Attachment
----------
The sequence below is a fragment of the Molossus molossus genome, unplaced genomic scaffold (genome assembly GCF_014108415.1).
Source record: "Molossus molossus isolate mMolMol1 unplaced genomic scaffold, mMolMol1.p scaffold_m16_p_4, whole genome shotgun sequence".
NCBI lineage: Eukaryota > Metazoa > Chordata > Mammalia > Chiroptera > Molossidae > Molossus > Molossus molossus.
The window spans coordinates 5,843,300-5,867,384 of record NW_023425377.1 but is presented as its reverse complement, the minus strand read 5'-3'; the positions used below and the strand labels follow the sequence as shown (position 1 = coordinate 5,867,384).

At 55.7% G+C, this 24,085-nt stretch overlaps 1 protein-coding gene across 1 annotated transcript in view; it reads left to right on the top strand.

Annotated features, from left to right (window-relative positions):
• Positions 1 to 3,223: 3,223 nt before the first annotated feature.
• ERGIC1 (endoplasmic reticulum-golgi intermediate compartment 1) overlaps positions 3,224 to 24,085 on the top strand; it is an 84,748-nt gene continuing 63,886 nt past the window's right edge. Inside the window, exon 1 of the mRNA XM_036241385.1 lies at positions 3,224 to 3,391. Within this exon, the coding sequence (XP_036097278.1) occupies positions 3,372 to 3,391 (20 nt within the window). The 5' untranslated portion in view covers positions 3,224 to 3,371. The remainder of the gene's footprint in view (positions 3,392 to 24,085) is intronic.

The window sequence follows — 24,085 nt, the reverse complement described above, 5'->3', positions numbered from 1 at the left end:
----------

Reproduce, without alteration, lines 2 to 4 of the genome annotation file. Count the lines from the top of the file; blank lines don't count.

Source record: "Molossus molossus isolate mMolMol1 unplaced genomic scaffold, mMolMol1.p scaffold_m16_p_4, whole genome shotgun sequence".
NCBI lineage: Eukaryota > Metazoa > Chordata > Mammalia > Chiroptera > Molossidae > Molossus > Molossus molossus.
The window spans coordinates 5,843,300-5,867,384 of record NW_023425377.1 but is presented as its reverse complement, the minus strand read 5'-3'; the positions used below and the strand labels follow the sequence as shown (position 1 = coordinate 5,867,384).